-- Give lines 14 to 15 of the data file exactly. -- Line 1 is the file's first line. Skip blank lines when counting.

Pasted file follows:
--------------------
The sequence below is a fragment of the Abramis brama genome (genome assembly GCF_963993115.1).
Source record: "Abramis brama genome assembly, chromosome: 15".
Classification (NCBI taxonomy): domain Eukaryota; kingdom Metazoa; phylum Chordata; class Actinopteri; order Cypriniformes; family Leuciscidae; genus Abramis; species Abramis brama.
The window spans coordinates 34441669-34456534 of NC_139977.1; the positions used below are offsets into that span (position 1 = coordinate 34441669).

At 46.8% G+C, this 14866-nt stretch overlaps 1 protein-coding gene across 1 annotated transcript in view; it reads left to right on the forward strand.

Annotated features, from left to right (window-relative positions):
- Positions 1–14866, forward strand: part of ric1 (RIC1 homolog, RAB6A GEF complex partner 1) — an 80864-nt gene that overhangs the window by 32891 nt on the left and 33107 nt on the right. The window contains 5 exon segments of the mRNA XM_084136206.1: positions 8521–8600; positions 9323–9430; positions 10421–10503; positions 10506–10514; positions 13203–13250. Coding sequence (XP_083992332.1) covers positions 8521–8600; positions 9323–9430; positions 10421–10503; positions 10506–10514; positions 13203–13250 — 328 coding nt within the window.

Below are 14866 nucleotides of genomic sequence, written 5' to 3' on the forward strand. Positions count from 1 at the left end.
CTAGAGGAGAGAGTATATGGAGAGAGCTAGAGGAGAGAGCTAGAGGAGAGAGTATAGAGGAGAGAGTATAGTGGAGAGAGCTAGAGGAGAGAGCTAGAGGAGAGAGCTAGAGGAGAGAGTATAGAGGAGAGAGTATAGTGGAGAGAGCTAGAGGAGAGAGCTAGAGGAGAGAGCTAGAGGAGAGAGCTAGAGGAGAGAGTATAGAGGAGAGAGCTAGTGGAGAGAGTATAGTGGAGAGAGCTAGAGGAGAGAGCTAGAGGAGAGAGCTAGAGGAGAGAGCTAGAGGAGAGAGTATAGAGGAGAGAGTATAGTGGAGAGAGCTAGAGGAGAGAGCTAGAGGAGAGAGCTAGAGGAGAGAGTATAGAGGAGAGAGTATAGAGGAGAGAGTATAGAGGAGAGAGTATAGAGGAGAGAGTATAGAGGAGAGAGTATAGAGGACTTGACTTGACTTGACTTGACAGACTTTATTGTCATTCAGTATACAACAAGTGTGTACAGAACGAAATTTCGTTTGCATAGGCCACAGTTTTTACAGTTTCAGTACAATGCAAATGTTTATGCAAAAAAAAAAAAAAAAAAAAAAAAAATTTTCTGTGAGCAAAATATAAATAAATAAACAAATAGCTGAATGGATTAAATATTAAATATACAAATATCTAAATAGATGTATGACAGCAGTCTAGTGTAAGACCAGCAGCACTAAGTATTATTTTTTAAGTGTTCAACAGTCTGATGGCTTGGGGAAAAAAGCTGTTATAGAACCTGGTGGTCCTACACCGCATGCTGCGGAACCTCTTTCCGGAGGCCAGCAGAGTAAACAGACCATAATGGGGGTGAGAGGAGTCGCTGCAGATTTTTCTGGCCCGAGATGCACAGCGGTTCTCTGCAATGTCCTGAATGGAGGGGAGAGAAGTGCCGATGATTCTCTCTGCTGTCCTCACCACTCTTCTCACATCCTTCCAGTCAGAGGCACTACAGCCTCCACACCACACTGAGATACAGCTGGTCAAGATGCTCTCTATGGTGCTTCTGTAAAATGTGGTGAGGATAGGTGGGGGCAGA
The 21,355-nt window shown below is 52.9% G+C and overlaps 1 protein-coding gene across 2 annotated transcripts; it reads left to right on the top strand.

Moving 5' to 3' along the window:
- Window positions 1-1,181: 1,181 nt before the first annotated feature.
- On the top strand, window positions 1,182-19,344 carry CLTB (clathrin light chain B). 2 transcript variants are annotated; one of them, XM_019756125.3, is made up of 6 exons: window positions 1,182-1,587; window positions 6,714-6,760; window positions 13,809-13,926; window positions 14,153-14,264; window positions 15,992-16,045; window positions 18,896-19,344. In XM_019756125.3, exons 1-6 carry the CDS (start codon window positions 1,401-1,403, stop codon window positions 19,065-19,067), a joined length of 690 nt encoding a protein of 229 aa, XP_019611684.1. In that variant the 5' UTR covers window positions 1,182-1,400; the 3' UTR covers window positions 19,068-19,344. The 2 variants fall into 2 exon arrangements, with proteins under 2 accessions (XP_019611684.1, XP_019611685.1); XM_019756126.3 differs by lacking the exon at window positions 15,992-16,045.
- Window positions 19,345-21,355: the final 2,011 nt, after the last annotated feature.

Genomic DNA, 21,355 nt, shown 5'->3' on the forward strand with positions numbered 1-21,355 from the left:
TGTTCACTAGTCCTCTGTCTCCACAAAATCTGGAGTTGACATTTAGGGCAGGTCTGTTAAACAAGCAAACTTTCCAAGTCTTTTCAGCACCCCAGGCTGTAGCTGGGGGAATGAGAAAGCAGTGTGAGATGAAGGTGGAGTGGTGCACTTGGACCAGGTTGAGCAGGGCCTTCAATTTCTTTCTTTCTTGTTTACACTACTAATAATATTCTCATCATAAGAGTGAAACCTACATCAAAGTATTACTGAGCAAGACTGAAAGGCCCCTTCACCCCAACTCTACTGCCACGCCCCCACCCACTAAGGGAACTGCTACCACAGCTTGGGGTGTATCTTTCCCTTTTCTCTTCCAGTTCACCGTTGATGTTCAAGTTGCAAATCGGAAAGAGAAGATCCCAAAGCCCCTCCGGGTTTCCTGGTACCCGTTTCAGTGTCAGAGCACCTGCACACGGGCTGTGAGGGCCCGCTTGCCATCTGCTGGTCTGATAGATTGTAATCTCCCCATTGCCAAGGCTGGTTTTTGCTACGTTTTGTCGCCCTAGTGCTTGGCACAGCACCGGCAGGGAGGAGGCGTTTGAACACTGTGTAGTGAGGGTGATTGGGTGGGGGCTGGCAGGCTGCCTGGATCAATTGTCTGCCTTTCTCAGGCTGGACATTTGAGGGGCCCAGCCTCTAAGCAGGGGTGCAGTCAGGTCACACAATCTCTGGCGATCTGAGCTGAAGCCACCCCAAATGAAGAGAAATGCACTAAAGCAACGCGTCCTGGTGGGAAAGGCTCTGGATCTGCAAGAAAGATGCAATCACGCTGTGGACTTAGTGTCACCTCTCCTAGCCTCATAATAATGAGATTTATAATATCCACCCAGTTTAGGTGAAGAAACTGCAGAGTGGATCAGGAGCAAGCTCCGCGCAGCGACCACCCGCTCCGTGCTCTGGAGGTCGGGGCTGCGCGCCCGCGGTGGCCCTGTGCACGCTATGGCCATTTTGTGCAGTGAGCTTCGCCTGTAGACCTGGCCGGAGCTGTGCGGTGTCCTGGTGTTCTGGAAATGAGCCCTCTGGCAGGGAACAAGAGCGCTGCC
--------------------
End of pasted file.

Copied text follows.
- Window positions 19,345-21,355: the final 2,011 nt, after the last annotated feature.

Genomic DNA, 21,355 nt, shown 5'->3' on the forward strand with positions numbered 1-21,355 from the left: